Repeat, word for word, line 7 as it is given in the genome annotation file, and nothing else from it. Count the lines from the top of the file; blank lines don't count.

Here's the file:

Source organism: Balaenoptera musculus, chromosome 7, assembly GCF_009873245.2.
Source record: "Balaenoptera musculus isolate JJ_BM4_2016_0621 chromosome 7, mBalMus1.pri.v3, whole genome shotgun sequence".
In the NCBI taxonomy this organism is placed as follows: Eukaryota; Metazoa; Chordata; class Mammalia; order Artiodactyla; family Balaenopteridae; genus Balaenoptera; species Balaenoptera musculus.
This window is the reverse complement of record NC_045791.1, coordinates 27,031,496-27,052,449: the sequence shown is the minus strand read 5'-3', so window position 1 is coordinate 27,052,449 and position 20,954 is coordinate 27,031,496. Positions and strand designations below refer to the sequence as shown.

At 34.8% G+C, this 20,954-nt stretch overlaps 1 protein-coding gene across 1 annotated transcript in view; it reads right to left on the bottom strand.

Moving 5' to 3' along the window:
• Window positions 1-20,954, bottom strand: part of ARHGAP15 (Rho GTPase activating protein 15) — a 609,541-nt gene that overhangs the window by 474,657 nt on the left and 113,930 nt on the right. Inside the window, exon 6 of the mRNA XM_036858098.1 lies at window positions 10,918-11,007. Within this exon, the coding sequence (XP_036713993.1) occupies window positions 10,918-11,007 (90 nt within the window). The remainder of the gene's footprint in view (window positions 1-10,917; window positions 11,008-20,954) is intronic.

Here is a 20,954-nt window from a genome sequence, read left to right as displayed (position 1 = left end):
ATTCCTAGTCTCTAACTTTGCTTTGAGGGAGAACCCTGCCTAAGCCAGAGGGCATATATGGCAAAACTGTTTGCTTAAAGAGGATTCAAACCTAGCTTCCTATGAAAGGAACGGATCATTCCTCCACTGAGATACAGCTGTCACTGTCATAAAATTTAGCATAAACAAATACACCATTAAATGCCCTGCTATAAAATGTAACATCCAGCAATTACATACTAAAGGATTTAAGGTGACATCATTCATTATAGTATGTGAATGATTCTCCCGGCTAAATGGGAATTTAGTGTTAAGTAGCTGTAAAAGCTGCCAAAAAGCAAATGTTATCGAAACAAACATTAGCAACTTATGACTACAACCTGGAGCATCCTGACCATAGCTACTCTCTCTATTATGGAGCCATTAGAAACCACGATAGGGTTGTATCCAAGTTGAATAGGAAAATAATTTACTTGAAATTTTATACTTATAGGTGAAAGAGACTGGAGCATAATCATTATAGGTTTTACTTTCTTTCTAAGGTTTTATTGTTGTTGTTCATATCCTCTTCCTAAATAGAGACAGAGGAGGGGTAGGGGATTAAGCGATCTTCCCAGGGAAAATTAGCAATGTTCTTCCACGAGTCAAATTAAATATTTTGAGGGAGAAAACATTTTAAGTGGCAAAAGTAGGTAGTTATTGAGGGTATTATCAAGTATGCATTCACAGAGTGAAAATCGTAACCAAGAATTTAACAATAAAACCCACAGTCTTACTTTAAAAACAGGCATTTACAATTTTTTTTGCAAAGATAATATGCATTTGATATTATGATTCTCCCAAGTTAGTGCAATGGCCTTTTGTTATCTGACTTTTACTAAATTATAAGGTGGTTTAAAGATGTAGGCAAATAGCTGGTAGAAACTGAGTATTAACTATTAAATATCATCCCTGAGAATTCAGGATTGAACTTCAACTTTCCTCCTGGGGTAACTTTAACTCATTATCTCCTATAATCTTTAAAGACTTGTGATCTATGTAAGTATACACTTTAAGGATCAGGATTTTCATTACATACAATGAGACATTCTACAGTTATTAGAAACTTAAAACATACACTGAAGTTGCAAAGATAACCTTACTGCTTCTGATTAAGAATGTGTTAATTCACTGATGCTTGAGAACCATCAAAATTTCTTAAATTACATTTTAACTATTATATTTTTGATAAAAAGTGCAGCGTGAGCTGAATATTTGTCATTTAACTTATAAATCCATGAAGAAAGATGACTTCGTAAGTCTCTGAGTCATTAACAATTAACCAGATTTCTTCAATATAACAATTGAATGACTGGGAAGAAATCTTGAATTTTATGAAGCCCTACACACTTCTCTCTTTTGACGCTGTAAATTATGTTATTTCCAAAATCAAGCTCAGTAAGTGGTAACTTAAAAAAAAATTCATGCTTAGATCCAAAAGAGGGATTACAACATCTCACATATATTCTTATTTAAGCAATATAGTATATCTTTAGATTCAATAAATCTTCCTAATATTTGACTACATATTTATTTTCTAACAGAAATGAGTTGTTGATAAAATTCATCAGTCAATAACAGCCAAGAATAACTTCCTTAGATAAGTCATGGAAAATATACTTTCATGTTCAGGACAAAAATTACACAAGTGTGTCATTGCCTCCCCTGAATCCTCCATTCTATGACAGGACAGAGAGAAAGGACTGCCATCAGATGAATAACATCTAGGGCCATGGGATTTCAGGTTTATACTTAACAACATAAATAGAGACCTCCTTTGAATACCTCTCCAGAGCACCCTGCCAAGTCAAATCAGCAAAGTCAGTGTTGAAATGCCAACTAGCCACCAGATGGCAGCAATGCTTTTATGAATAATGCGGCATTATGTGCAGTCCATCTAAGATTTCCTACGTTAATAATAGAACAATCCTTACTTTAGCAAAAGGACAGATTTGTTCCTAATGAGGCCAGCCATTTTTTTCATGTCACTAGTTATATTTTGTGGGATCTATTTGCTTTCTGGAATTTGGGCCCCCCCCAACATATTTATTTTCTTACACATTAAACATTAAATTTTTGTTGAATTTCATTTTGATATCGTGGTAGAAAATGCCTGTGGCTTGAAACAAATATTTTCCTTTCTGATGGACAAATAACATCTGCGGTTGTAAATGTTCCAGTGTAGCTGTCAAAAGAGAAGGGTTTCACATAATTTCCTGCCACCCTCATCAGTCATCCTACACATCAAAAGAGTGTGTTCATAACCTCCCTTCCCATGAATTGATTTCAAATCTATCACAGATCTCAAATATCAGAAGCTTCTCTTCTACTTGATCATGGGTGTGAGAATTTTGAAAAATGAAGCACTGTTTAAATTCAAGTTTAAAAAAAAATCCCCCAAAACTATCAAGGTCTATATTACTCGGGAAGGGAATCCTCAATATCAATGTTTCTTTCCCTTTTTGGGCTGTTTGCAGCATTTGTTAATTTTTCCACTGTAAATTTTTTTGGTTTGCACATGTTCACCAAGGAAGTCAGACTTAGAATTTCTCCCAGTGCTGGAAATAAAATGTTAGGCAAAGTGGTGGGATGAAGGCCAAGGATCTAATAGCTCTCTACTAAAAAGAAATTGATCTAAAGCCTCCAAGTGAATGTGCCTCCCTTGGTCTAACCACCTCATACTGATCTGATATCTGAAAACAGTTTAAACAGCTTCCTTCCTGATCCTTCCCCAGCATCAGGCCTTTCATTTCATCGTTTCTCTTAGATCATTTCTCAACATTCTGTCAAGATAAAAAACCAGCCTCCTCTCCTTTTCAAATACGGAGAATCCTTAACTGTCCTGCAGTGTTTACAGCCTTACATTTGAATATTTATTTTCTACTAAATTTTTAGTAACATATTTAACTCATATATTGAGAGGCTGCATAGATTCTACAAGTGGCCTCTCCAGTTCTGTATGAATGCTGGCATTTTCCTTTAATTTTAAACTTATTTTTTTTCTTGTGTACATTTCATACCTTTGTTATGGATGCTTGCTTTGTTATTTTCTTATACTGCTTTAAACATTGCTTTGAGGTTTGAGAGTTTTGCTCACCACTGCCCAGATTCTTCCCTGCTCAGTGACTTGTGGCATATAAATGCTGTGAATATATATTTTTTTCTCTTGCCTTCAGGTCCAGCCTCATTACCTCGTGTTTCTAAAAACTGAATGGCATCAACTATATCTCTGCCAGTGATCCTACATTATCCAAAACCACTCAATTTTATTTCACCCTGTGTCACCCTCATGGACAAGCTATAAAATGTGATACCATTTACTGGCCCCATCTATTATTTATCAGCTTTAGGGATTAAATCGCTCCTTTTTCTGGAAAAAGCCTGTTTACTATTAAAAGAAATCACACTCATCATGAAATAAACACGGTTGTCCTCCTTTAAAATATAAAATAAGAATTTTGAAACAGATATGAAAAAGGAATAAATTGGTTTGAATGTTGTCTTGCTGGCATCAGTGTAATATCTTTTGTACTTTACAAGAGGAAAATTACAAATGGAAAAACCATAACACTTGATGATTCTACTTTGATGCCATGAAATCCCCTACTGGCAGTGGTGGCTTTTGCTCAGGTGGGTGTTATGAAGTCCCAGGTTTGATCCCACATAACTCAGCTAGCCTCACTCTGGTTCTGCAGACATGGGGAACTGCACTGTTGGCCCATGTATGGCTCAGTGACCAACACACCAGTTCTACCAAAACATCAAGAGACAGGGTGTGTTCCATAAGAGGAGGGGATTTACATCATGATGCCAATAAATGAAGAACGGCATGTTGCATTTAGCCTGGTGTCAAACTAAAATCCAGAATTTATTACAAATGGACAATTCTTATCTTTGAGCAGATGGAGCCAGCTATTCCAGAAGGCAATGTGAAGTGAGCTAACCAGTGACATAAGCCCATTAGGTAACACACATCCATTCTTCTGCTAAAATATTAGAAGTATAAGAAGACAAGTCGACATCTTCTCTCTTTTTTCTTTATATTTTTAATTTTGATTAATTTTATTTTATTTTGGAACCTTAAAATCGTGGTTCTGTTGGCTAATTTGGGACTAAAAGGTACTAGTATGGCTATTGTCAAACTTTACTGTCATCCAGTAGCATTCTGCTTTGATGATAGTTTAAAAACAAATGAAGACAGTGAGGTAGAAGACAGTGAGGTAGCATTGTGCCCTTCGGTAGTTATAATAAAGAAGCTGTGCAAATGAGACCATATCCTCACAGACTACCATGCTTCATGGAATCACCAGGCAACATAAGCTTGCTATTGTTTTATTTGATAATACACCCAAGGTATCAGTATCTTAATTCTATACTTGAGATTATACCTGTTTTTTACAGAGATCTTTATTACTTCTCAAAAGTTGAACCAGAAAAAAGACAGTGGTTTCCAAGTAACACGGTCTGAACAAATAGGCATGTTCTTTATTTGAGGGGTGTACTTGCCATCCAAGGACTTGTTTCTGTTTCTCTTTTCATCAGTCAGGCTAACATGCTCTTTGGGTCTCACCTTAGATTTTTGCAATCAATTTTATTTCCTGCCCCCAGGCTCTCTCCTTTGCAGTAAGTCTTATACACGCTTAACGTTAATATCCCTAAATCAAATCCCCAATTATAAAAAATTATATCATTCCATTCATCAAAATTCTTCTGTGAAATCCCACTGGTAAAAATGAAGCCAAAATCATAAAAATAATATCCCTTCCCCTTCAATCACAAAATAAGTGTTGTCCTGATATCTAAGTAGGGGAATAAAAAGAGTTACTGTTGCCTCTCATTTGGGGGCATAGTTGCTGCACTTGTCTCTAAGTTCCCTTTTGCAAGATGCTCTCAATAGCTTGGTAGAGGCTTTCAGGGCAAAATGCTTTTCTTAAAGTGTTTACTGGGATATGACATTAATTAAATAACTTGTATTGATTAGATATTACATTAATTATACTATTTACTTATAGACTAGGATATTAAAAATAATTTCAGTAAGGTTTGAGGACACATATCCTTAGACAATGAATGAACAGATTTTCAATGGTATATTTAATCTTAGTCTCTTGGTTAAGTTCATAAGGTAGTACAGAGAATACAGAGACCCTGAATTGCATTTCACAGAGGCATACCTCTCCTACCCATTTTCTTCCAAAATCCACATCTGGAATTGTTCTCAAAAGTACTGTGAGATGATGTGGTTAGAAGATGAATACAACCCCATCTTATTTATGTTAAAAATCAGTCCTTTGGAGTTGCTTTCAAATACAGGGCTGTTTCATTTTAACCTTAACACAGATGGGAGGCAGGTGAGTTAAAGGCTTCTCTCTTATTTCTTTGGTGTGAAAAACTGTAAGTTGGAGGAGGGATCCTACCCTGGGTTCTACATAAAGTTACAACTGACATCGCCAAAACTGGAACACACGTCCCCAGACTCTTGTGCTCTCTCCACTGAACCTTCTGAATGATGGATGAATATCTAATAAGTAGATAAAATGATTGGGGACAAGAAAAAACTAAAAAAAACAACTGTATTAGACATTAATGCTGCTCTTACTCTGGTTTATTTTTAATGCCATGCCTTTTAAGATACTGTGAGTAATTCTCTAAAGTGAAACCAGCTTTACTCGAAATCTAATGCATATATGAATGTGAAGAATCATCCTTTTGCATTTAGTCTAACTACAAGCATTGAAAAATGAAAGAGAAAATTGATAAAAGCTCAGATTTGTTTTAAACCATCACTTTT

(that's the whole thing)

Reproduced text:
• Window positions 1-20,954, bottom strand: part of ARHGAP15 (Rho GTPase activating protein 15) — a 609,541-nt gene that overhangs the window by 474,657 nt on the left and 113,930 nt on the right. Inside the window, exon 6 of the mRNA XM_036858098.1 lies at window positions 10,918-11,007. Within this exon, the coding sequence (XP_036713993.1) occupies window positions 10,918-11,007 (90 nt within the window). The remainder of the gene's footprint in view (window positions 1-10,917; window positions 11,008-20,954) is intronic.